Mobile Devices As Attack Vector for Ransomware | #malware | #ransomware

The amount of damage that can be done by a ransomware attack against a network is well known. We’ve seen the stories about hospitals, universities, and governments taken offline and the threats made to organizational and consumer information.

The focus of ransomware, however, remains almost exclusively on network attacks. But the time has come—actually, the time has probably long passed—to look at securing mobile devices against ransomware. It’s not the next attack vector for ransomware gangs; it’s an attack vector they are already using but to which few are paying attention.

Mobile Malware Impacts Everyone

Almost every organization encountered a mobile malware threat in 2020, according to Check Point’s Mobile Security Report 2021. The report also found that four in 10 mobile devices are vulnerable to cyberattacks and nearly half had an employee download a malicious app.

“Cybercriminals are continuing to evolve and adapt their techniques to exploit our growing reliance on mobiles,” said Neatsun Ziv, VP of threat prevention at Check Point Software, in a formal statement. “And there are more complex threats on the horizon.”

Cybersecurity professionals have known that threat actors would target mobile devices since BYOD became a buzzword, and they knew that ransomware would evolve over time—following users from their desktop computers and connected networks to mobile devices. Security teams have been fighting the mobile ransomware battle on both Android and Apple devices for nearly a decade.

“Ransomware, starting in 2013, was exclusively targeted to individuals; that proved lucrative enough,” explained John Bambenek, principal threat hunter at Netenrich, in an email comment. “Then, the focus shifted almost exclusively to organizations where large ransom payments started coming into play. Mobile ransomware seems to present a step back, at least for some threat actors. As so much of our digital lives take place on our mobile phones, it represents a way to extract money.”

More Sophisticated Attacks Coming

And ransomware is all about the money. “The mobile ransomware attacks we’ve encountered tend to be financially motivated; the consequences limited to individual devices being compromised and the victims paying the requested ransom or losing access to their device file system,” said Kristina Balaam, senior threat researcher, threat intelligence, at Lookout, in an email interview.

In the earlier days of mobile ransomware, threat actors didn’t even have to actually encrypt anything; pretending to encrypt the device’s file system was enough for the payoff. Mobile device users were so surprised to get the ransomware notice that they often paid without a second thought. Those days are over, but not because users have grown wiser about checking to see if their data was, in fact, locked.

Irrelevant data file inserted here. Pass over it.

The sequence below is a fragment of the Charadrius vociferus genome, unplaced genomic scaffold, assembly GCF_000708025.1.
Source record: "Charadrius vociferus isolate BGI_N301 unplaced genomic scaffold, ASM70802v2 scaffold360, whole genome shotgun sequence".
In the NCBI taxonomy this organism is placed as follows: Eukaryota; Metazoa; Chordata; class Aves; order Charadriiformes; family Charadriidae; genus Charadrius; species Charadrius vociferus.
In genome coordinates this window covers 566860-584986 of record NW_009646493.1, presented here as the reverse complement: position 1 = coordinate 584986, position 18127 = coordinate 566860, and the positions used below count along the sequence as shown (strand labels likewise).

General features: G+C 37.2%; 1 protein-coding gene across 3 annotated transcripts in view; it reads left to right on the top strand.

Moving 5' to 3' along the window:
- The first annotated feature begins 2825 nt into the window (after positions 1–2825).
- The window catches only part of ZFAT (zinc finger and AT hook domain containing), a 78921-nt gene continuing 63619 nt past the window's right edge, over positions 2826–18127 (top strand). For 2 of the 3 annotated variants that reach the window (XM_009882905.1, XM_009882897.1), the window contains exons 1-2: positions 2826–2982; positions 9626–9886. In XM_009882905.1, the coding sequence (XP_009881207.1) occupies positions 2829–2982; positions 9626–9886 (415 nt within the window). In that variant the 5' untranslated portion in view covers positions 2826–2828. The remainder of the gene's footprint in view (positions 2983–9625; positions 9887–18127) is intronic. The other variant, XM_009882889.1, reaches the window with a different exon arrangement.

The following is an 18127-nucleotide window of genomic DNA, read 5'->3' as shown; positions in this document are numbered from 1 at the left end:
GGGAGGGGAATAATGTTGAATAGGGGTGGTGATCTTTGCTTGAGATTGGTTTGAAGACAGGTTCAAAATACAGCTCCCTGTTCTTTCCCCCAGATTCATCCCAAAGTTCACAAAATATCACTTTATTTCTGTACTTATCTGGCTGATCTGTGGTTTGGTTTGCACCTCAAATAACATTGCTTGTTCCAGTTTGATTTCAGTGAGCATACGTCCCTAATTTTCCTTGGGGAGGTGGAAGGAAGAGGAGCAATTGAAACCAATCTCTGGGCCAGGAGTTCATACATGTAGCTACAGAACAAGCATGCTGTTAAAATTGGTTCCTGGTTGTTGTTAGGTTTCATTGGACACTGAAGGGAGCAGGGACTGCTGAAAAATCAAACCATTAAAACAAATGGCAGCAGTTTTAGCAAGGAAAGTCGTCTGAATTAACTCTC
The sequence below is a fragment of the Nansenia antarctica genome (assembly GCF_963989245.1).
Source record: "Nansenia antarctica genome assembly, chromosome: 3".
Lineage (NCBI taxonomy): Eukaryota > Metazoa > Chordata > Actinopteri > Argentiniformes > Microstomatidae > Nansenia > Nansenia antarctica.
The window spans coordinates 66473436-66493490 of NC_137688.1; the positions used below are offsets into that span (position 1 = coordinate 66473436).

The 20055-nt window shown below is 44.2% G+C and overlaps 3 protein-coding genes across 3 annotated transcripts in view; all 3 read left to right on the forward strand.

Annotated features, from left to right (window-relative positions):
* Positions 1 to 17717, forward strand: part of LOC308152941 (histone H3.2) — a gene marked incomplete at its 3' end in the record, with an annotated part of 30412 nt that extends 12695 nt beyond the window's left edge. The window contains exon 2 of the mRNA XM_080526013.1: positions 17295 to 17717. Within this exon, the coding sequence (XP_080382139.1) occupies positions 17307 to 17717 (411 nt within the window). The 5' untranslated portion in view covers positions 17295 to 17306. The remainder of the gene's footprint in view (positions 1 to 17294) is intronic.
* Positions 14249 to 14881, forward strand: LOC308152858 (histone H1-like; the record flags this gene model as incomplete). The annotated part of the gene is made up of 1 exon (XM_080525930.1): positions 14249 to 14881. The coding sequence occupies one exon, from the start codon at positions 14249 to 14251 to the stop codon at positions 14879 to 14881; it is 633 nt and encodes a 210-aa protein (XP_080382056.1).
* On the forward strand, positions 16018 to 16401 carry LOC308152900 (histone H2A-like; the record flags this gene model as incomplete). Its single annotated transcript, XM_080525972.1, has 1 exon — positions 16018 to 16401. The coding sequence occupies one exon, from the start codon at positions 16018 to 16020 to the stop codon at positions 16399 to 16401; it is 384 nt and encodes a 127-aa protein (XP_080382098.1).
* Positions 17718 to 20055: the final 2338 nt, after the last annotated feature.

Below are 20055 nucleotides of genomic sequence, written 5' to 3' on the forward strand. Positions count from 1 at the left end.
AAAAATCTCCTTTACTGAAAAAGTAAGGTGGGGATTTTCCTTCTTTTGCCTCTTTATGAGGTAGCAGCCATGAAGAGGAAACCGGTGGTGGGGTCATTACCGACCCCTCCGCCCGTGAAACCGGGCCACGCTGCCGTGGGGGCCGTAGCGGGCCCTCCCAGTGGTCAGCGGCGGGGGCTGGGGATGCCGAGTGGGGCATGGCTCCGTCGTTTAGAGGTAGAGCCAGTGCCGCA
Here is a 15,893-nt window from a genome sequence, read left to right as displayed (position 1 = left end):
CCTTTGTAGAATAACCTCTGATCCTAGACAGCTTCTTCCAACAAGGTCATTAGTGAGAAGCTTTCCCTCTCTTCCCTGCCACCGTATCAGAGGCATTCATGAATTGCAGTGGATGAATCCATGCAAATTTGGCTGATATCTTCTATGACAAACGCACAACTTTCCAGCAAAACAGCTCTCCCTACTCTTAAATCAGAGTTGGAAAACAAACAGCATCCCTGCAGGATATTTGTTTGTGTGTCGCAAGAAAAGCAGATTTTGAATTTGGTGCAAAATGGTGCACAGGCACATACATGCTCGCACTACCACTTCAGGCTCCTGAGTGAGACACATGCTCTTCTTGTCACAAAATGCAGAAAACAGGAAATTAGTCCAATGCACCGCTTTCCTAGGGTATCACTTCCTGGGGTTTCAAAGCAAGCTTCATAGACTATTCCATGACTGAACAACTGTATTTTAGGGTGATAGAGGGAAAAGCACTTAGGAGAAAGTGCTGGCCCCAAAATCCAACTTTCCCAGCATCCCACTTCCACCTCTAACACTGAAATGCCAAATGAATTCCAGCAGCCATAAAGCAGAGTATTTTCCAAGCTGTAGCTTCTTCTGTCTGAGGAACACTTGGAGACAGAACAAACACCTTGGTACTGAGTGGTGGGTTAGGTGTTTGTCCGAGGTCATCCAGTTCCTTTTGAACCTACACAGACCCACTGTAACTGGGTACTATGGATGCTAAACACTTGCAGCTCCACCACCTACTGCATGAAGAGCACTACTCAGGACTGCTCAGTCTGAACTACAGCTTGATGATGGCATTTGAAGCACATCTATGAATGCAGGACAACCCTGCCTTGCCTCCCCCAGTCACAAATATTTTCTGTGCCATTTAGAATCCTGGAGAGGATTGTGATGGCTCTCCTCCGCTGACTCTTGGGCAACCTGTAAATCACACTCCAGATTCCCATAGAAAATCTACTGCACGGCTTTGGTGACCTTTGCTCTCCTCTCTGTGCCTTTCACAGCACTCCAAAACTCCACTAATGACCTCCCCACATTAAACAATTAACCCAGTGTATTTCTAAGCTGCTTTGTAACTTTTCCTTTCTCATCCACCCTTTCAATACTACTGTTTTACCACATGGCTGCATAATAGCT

Instead, (and not surprisingly) the attacks have become much more sophisticated. “As we’re seeing an increase in the prevalence and sophistication of these attacks—probably in response to how successful other non-mobile ransomware attacks have been over the last few years—it’s possible that a threat actor may attempt to gain access to corporate assets or infrastructure through such an attack in the future, rather than just attempting to extort money from an unsuspecting user,” said Balaam.

Targeted mobile ransomware victims have tended to be the average user; essentially anyone the attacker can convince to install their application. This differs from the network-targeted ransomware attacks, which tend to be of a larger scale and result in more collateral damage to organizations and many individuals.

“The current landscape for mobile ransomware is somewhat like that of banking Trojans: The threat actors appear to be purely interested in making money from unsuspecting victims, either by blocking access to necessary device files and demanding payment for their recovery or by pretending to withhold access to those files,” explained Balaam.

Mobile ransomware, like all ransomware and cyberattacks, will only become more sophisticated. Threat actors and ransomware gangs know that the line between network and mobile is blurring and mobile devices are likely to have as much access to organizational data as personal data.

“The best way for mobile device users to mitigate the threat of mobile ransomware attacks is to be vigilant about the kinds of applications they’re installing on their devices: Don’t download applications from unverified app stores, don’t download applications shared on social media and consider installing a mobile antivirus client that can help detect known ransomware (and other malware) families if they are downloaded or installed on a device,” said Balaam.

Organizations and their cybersecurity teams can help prevent these kinds of attacks by educating their users about device compromise and considering an enterprise-wide mobile security strategy for any employees whose devices connect to corporate infrastructure.

Any individual’s device that grants a threat actor access to a larger network or corporate assets is at risk—so that means just about every mobile device could be the vector of an organization’s ransomware attack.

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